Meanwhile, Israel continues to demolish Palestinian facilities and houses in Area C under the pretext that they were constructed without a permit. This is while Israeli authorities often refuse to grant building permits to Palestinians in a bid to impose a fait accompli and push the residents to leave.

Palestinians perceive the recent Israeli decision to authorize the construction of housing units with skepticism. Tayseer Khaled, a member of the PLO’s Executive Committee, told Al-Monitor that speaking of allowing the Palestinians to build in Area C is only “deception and lies.”

He noted that the Israeli announcement was made “to cover up for the construction of settlement units and is part of a policy designed to mislead the international public opinion,” in reference to a report circulated in Israeli media on Aug. 11 about the approval of the construction of 2,200 new settlement units in the West Bank.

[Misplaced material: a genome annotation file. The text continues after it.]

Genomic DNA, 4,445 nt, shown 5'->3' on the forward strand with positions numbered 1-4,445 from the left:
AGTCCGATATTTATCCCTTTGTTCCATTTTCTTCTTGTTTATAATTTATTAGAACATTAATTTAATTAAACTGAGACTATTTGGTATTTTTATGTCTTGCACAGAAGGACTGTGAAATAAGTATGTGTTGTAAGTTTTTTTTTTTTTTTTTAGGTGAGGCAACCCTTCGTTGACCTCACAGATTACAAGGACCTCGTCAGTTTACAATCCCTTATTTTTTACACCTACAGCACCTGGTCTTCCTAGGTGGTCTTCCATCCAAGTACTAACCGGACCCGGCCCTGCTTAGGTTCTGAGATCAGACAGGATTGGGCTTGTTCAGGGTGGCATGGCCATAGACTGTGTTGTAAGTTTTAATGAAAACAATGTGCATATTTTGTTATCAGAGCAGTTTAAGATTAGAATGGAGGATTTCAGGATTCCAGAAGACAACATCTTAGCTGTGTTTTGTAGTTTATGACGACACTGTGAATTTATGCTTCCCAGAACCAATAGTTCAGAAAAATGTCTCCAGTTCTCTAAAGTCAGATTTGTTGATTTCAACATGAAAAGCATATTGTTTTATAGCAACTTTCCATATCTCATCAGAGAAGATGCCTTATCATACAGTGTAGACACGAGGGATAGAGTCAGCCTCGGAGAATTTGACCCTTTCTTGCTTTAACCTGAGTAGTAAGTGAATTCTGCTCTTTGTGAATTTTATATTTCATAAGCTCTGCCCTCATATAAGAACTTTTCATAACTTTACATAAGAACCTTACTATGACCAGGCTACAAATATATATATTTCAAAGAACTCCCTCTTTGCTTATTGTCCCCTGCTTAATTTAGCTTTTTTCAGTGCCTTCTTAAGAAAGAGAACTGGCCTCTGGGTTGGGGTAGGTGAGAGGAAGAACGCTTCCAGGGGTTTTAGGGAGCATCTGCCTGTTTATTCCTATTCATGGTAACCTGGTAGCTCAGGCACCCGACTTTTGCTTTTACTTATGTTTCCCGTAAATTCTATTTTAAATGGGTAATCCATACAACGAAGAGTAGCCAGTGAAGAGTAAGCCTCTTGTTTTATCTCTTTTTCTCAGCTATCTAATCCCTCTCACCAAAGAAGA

Past experiences confirm Palestinians’ doubts regarding the Israeli announcement. The PLO’s National Bureau for Defending Land and Resisting Settlements wrote in a report on Aug. 14 that the former government of Benjamin Netanyahu had approved the construction of 900 housing units for Palestinians in Area C in 2019, but the Israeli Civil Administration only gave permits to six housing units in 2020.

The Palestinian Foreign Ministry said in a statement on Aug. 12 that the recent Israeli decision is “an attempt to legitimize settlements and boost the image of Israeli settlement-related decisions. It stems from a desire to mislead the international community and public opinion.”